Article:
We are also making some internal changes that will streamline the way ITA manages its contacts with companies like yours in order to have more centralized, closer and effective relationships. And we are strengthening our communications and marketing effort to further support the President’s initiative.
One great step forward is growing our Office of Strategic Partnerships to maximize the benefits to the economy that can come from real and meaningful public-private partnerships.
With UPS, FED EX and the U.S. Postal Service, we will try to educate their entire client base to the importance of trade to the American economy. Already, 600 FED EX sales staff have been trained on the services ITA’s Commercial Service offers to companies.
To further harness the potential between the public and the private sectors, we have re-engaged our Industry Trade Advisory Committees that help us develop public policies and strategies. And for the first time since 1996, the relationship between the value of exports required to support one job has been ascertained using 2008 data: nearly $165,000.
For the longer term, I am concentrating on export control reforms, continuing to try to break down and penetrate trade barriers and advocating for free trade agreements.
Regarding export control reform, the President’s plan envisions a single export control list, a single licensing agency, a single enforcement coordination agency and single information technology system. Regarding fair trade, unless commercial impediments and market access barriers are addressed, they will negatively affect U.S. export growth.
In that context, our long-term thinking includes developing commercial engagement strategies for important emerging markets, like Brazil, India, China, Vietnam, South Africa and other nations. These engagement strategies envision where we want to be in our commercial and trade relationships in five years. Our objective, of course, is to increase trade.
The United States exported more than $1.6 trillion worth of goods and services in 2009, and today I can report to you that exports have reached the highest level in two years, and, as you know, retail sales rose in April for the seventh straight month. Industrial production posted an 0.8 percent gain and is growing at an annualized rate of 8.2 percent. Inventories rose 0.4 percent. Business sales gained 2.3 percent for six months in a row.
Though we can be optimistic about these new numbers, all of us know how the world is changing. The President’s National Export Initiative is more than a concept for discussion about the global economy.
The NEI is a real-time plan that with the cooperation of institutions like Zions’ Bank can be decisive to growing the American economy.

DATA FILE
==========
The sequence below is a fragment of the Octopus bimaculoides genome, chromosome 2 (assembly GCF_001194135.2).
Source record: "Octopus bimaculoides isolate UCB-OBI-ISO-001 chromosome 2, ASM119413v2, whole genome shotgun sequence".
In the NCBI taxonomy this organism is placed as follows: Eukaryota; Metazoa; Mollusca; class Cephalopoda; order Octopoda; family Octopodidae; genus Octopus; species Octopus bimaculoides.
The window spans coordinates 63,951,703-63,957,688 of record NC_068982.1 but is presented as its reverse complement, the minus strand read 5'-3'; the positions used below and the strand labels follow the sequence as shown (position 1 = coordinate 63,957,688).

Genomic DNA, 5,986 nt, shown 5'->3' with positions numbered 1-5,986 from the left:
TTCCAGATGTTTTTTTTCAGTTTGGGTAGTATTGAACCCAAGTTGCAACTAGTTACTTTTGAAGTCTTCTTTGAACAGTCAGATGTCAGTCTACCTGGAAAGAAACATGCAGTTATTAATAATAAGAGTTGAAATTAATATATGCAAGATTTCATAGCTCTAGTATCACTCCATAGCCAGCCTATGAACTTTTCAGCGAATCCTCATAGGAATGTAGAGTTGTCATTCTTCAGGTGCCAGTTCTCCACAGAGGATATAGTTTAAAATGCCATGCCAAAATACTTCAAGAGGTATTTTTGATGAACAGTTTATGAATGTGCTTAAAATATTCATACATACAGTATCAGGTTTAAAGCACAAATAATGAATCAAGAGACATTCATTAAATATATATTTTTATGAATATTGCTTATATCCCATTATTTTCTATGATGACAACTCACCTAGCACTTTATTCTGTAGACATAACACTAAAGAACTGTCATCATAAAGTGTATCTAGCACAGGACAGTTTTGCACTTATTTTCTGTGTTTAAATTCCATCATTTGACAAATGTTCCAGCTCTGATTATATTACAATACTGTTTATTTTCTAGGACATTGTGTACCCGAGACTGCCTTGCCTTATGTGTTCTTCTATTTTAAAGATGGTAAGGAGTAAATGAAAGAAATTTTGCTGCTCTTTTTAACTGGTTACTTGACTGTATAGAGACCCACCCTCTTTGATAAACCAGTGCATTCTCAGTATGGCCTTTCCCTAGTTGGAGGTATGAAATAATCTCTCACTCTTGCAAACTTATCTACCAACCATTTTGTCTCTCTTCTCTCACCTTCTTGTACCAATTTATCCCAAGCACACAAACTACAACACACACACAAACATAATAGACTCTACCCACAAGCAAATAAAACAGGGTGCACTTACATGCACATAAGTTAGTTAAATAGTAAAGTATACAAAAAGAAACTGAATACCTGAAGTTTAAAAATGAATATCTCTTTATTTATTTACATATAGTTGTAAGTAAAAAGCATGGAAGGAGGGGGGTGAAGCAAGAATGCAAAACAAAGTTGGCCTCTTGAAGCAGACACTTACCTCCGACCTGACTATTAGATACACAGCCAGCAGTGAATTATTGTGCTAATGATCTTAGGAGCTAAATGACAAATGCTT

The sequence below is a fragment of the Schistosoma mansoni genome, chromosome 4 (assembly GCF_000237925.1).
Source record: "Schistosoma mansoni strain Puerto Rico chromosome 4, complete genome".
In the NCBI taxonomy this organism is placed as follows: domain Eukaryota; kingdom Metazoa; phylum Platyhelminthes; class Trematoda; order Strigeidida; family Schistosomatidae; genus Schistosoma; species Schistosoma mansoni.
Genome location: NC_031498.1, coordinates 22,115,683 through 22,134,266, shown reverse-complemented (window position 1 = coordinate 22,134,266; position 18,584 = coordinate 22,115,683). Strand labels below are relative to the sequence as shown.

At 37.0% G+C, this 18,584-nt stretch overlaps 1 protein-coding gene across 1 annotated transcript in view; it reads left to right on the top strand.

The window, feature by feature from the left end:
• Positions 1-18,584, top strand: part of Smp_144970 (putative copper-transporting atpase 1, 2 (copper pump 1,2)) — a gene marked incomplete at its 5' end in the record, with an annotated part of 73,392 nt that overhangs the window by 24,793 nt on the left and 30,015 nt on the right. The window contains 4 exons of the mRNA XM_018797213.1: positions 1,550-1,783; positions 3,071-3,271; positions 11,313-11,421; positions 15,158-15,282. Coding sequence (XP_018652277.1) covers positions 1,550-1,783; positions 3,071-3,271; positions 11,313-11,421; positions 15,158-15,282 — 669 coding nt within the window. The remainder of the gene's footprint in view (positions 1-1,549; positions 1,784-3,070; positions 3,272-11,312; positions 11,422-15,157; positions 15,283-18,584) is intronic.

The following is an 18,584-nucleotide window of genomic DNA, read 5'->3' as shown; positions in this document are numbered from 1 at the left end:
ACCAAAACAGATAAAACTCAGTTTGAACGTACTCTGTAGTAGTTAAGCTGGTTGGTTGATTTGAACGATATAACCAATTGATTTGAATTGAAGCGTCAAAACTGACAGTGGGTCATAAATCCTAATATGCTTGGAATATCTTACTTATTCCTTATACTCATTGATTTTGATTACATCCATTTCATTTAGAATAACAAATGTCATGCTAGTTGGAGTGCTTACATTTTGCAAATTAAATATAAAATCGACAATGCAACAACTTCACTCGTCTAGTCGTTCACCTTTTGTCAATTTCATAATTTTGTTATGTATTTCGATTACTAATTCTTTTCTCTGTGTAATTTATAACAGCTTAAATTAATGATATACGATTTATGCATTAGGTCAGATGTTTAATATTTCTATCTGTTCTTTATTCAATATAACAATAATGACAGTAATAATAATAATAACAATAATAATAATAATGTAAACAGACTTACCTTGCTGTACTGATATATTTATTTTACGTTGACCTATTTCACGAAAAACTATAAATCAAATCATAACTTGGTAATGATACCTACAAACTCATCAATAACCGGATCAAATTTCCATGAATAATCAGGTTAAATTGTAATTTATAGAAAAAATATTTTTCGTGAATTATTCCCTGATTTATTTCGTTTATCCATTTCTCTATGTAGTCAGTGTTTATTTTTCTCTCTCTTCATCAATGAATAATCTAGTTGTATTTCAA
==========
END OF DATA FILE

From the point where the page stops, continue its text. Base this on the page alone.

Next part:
One of the ten states the bank serves, Idaho, saw its sales of products to other countries jump 65 percent for the first three months of 2010 compared to last year. Utah businesses sold $3.3 billion in exported goods from January to March. The successes here underscore the importance and multiplier value that partnerships with entities like Zions’ Bank bring to the core tenant of the NEI – that is, increasing and strengthening American jobs through the broadening and deepening of the U.S. exporter base.
The story of exports and international trade, however, does not begin with ITA or the federal government. It begins in communities such as this one and throughout this region. The American economy is supported by businesses of all sizes, yet there is no doubt that small and medium-sized businesses hold the key to our economic vitality. Ask any small business owner and they will tell you that access to credit is the single most difficult barrier to launching the next successful company.
This story of trade, then, really begins with entrepreneurs who take their ideas to a bank willing to give them a chance. We need our local and regional banks across the country empowering our entrepreneurs.
This is the math of our economy. This is the equation on which the NEI hopes to build. And once that company is operational and seeking new markets, ITA stands ready to prepare you for any market you target. We have commercial experts in 128 countries standing ready to help. I am hopeful that all of us here reflect upon the opportunity at hand to ensure the success of the American economy.
I believe we have turned the corner on the crisis that a short time ago threatened to engulf us all, and I believe that we have the right partners in you to help America reach the next milestone in the exciting future before us.
Thank you so much for having me here today.